Staffing, school safety among teachers’ top priorities for SC lawmakers next year

Published: Nov. 28, 2022 at 7:33 PM EST
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COLUMBIA, S.C. (WIS) - When South Carolina lawmakers return to Columbia at the beginning of next year, they will face urgent pleas to do more to address the state’s worsening teacher shortage.

A recent report found South Carolina schools were short more than 1,400 educators at the start of this school year, an unprecedented high.

The state’s largest educator association lists staffing and school safety as its top priorities for action at the State House when the new legislative session begins in January.

“They go hand in hand,” Patrick Kelly of the Palmetto State Teachers Association said. “In order for students to be successful, they must be safe, and in order to be safe, a big part of the equation is making sure our schools are adequately and fully staffed with high-quality individuals.”

The PSTA recently published its 2023 legislative agenda for lawmakers, which prioritizes recruitment and retention, equality of opportunity, accountability and assessment, comprehensive student support, and high-quality instruction and curriculum.

Kelly said improving working conditions is critical to fill open jobs, citing steps like more regulation on class sizes, expanded benefits like paid family leave, and more resources put toward student mental health services.

They are also asking the legislature to continue to raise teacher pay. Last year, lawmakers upped the statewide starting salary by $4,000, up to $40,000.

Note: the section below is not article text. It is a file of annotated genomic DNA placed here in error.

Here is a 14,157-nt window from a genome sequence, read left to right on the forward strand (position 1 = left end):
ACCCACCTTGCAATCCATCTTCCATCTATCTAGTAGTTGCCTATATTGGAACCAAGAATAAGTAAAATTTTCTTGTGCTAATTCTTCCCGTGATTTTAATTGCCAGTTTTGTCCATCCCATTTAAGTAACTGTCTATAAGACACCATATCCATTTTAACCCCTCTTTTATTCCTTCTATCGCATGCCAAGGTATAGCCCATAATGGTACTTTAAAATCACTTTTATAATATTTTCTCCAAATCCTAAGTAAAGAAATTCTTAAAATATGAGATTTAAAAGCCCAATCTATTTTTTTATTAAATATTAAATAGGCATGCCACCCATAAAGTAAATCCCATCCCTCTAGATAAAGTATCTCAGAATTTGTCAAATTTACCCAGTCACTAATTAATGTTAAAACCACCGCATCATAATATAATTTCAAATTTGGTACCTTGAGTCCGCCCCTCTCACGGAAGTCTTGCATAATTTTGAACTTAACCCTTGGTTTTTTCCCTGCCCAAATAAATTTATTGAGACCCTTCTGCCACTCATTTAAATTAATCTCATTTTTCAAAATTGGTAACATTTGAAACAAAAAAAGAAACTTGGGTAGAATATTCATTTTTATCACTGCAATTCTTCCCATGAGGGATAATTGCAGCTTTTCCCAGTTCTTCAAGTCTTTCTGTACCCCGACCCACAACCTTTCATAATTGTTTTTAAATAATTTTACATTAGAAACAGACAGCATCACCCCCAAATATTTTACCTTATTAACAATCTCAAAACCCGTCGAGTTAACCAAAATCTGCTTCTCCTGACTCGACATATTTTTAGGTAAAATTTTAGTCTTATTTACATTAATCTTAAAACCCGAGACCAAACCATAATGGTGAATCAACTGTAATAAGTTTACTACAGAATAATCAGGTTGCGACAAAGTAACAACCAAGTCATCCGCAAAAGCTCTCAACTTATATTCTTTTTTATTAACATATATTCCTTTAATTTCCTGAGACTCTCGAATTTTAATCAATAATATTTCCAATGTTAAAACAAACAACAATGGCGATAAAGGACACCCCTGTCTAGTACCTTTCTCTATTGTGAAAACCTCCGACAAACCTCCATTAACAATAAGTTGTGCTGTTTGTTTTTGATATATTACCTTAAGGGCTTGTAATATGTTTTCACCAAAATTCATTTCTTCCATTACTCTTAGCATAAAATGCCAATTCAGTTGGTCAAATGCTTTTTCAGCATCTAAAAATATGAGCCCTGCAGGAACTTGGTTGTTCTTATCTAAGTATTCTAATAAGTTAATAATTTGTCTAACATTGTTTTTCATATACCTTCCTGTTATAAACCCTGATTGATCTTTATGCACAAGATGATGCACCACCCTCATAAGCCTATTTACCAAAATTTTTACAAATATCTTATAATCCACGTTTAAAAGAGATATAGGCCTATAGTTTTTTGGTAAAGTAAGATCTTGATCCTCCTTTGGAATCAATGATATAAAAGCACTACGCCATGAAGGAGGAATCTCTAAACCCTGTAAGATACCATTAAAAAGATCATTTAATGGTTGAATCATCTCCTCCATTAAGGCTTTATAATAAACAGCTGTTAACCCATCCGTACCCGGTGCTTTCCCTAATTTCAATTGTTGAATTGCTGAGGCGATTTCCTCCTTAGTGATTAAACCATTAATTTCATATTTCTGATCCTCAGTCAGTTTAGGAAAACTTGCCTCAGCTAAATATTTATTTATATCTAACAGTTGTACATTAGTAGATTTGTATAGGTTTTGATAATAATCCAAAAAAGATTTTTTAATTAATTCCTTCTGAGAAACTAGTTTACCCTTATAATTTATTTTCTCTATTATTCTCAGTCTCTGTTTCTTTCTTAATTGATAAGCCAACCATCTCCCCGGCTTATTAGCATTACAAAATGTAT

Kelly said they would like to see it increased to $50,000 by 2027.

“In this job market, we need to make educator pay more competitive with the private sector,” he said.

Kelly and Sherry East of the South Carolina Education Association lauded legislators’ work to raise the statewide minimum in recent years and to pass legislation earlier this year to guarantee half an hour of unencumbered time daily for many teachers, beginning with the 2023-2024 school year.

East said the two advocacy groups share many of the same priorities in what they are asking lawmakers to address.

“We haven’t done a lot on class size,” she said. “We haven’t looked at testing. We haven’t looked at overburdensome paperwork.”

In the SCEA’s 2023 legislative agenda, they are also asking for teachers to get more flexibility concerning their contracts after they sign them in May for the next school year.

In some cases, East said, breaking contracts results in teachers’ licenses being suspended for a year.

“That’s before you know your teaching assignments, before they have the budget finished, and really you’re signing a blanket statement saying you’ll agree to work for the district for whatever they want to do with you, and then they won’t let you out of the contract,” East said. “Let a teacher give a 30-day notice and get out of her contract.”

East also said some of their priorities are multi-year goals, including a push to reduce the statewide maximum class size by 10 students in the next five years.

The next legislative session begins on Jan. 10.

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